Four recent studies conducted by the National Institute for Standards and Technology (NIST) on the impacts of additive manufacturing, advanced robotics and automation, roll-to-roll manufacturing, and smart manufacturing have found that these technologies could save U.S. manufacturing approximately $100 billion annually.
“Gaps in the technology infrastructure—including the lack of reliable measurement and test methods, scientifically based standards, and other formal knowledge and tools—limit advanced manufacturing’s further development and adoption,” said NIST economist Gary Anderson, coordinator of the economic studies prepared by RTI International, an independent nonprofit research institute.
The studies identified obstacles to advanced technical adoption as well as the steps necessary to eliminate them. They found that smart manufacturing, which processes data electronically through all steps of the manufacturing process, and advanced robotics and automation could save industries the most money, approximately $57.4 billion and $40.1 billion, respectively.
The studies’ researchers stated that the savings estimates were conservative, as they were made up of only the benefits directly attributable to closing the identified technical gaps.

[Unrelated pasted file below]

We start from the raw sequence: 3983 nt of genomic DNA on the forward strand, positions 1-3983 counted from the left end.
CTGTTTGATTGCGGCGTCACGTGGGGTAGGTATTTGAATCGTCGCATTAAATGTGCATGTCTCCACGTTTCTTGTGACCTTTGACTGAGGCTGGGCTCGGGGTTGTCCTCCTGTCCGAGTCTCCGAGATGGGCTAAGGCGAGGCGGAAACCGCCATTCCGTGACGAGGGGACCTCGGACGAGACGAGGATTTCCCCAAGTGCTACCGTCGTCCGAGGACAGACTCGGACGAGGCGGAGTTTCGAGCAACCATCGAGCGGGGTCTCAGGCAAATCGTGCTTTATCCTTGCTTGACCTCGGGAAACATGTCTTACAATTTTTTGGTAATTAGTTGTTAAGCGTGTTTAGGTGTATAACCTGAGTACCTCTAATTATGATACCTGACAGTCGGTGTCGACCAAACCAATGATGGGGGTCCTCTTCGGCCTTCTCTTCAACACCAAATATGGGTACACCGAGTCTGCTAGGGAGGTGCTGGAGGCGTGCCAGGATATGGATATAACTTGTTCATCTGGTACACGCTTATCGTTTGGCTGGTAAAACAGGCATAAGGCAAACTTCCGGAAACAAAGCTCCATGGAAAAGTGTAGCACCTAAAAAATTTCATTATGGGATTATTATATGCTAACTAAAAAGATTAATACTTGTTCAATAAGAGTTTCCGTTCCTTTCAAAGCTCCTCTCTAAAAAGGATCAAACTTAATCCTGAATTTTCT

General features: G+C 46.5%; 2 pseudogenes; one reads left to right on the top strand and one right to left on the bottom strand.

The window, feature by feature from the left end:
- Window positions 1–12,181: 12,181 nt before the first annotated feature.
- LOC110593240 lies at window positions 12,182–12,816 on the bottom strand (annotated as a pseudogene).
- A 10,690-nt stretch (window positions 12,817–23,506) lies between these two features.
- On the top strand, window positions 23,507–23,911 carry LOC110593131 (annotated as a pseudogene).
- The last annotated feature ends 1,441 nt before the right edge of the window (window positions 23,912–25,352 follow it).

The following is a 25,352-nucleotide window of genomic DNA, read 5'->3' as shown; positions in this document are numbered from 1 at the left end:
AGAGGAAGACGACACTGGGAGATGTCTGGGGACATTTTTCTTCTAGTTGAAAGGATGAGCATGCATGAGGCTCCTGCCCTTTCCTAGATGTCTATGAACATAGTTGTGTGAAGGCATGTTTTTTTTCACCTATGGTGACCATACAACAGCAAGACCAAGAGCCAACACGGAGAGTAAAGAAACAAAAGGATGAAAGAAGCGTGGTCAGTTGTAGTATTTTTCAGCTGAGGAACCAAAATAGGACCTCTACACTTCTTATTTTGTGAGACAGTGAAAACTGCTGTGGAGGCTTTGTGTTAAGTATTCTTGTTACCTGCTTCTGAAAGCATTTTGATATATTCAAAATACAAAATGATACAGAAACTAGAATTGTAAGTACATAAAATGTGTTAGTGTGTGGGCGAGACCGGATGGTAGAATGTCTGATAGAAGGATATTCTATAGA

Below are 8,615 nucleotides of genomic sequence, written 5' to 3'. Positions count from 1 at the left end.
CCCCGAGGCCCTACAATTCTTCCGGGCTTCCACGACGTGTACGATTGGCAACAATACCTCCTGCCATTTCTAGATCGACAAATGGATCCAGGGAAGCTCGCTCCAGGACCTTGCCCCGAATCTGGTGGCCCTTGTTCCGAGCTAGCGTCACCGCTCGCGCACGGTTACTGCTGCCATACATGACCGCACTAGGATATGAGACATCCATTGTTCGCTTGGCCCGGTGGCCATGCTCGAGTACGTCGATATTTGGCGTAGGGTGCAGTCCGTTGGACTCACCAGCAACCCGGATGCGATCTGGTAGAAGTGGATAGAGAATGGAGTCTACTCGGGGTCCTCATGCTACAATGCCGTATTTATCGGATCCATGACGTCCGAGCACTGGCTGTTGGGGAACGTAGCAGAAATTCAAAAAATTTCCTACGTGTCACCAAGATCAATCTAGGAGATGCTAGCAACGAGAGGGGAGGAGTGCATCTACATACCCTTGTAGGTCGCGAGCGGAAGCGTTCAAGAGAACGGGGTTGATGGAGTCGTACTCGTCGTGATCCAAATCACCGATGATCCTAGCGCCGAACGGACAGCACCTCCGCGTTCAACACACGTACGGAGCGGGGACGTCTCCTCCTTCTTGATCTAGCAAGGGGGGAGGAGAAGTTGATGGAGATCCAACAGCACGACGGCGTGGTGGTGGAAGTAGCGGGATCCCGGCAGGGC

“If we consider the larger-scale outcomes brought about by meeting these needs—such as new and improved products, increased production quality, long-term industry growth and job creation—the impacts would be significantly higher,” Anderson said.
The study recommended that industry keep standards and performance measures nonproprietary, use public research institutions to develop those tools, and work through manufacturing research consortia and technology extension services to ensure that all manufacturers—especially small- and medium-sized enterprises—can access them.
“Our studies emphasize that full economic impact will only be realized if all technical needs are met, and all stakeholders regardless of size, not just large manufacturers, can share in the rewards,” Anderson said.